The Essence of Egg

Fighting About Eggs: Bias All Around

Why is it so hard to get simple, unbiased information about nutrition and health? A story this week in the Washington Post should give you a clue. It’s all about eggs and the bias that people bring to the subject. When it comes to what we should eat, it seems that everyone has an ax to grind.

Whiplashed by Egg Advice

For years, dietary advice labeled eggs as bad actors – the biggest source of dietary cholesterol you can find. So health advice led folks to cut eggs from their breakfasts after the 1940s until the mid 1990s. At that point things leveled out and Americans were consuming a bit more than one egg every other day.

But now the trends are up. Part of it is that people are looking for more protein in their diets. Eggs fill that need pretty well. On top of that, the 2015 Dietary Guidelines for Americans deemphasized concerns about dietary cholesterol. Voila! Eggs are no longer dietary bad boys.

Then earlier this year, we had a bit more whiplash when a cross-sectional study found a modest association between egg consumption and cardiovascular risk. Hot headlines overshadowed cooler advice from nutrition experts. Eggs remain a nutrient-rich and healthful option when you eat them in moderation, said those cooler heads.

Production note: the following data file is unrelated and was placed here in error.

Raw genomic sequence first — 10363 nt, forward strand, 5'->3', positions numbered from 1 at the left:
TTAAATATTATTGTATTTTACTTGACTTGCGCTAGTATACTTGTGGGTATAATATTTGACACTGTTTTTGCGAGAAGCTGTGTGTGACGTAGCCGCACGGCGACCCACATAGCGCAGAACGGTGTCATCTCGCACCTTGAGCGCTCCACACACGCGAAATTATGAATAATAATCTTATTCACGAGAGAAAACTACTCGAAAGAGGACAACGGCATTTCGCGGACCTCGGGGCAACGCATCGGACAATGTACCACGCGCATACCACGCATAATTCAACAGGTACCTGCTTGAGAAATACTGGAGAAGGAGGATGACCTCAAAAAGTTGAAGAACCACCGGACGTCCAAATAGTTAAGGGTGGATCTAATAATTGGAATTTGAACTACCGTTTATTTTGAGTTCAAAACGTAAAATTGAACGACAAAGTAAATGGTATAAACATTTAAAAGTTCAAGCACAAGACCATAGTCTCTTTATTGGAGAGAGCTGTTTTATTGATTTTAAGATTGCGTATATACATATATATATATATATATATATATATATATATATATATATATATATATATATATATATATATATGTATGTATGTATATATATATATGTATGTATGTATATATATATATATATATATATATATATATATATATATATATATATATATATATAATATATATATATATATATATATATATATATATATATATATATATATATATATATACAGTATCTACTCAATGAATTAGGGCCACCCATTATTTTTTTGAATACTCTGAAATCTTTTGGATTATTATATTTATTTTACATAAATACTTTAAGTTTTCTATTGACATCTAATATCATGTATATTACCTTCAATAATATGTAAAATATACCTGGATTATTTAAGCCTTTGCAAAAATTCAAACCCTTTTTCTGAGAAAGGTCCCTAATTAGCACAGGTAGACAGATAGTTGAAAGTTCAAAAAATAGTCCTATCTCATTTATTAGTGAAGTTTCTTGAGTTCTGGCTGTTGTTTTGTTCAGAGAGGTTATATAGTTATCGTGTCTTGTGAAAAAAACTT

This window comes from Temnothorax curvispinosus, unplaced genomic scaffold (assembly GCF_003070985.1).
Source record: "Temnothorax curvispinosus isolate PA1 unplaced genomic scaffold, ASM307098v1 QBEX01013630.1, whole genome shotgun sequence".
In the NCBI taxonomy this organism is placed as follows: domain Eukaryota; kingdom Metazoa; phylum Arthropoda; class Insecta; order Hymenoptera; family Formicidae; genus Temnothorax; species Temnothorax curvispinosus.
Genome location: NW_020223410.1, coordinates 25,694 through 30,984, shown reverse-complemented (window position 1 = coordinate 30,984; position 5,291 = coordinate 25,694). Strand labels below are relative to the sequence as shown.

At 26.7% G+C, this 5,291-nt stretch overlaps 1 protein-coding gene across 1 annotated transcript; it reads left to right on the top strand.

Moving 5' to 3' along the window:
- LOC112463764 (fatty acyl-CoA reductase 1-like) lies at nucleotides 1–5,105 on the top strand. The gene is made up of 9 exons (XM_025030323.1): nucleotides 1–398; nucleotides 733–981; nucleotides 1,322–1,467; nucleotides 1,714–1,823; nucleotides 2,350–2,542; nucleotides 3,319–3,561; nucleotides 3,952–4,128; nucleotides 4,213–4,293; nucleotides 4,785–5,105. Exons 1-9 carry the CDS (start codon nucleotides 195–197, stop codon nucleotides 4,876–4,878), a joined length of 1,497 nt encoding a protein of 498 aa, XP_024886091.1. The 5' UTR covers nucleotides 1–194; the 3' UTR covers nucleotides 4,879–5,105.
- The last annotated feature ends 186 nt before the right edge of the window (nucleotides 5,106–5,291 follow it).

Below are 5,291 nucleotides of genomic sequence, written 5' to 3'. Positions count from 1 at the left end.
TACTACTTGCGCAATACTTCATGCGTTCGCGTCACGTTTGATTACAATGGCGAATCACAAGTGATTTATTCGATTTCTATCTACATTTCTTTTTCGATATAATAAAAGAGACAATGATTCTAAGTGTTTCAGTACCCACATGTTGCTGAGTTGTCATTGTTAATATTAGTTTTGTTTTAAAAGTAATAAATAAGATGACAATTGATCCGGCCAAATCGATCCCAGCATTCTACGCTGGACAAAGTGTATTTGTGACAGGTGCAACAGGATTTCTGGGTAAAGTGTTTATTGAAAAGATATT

Stirring the Pot with Bias

Unfortunately, people who have an agenda just can’t give this subject a rest. The week, Neal Barnard and colleagues published an article in the American Journal of Lifestyle Medicine to say that Big Egg is trying rig the science of cholesterol in its favor. They have a meta-analysis to support their claims. Barnard says that results from studies with industry funding are more likely to downplay cholesterol risks.

Of course, Barnard has his own biases. He has made a career of promoting vegan diets, in which eggs are verboten. There’s nothing wrong with having a point of view. Both egg producers and vegan activists have their own.

Eggs are hardly the only subject in nutrition where people bring strong and differing biases. Fine. But we don’t favor using those biases as a substitute for facts. Instead, we favor objective curiosity about the truth. And the truth about eggs is that they are nutritious. Enjoy them in moderation if you like them. Avoid them if you don’t.

Click here for the story in the Washington Post and here for Barnard’s study.

The Essence of Egg, photograph © Brenda Gottsabend / flickr

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December 15, 2019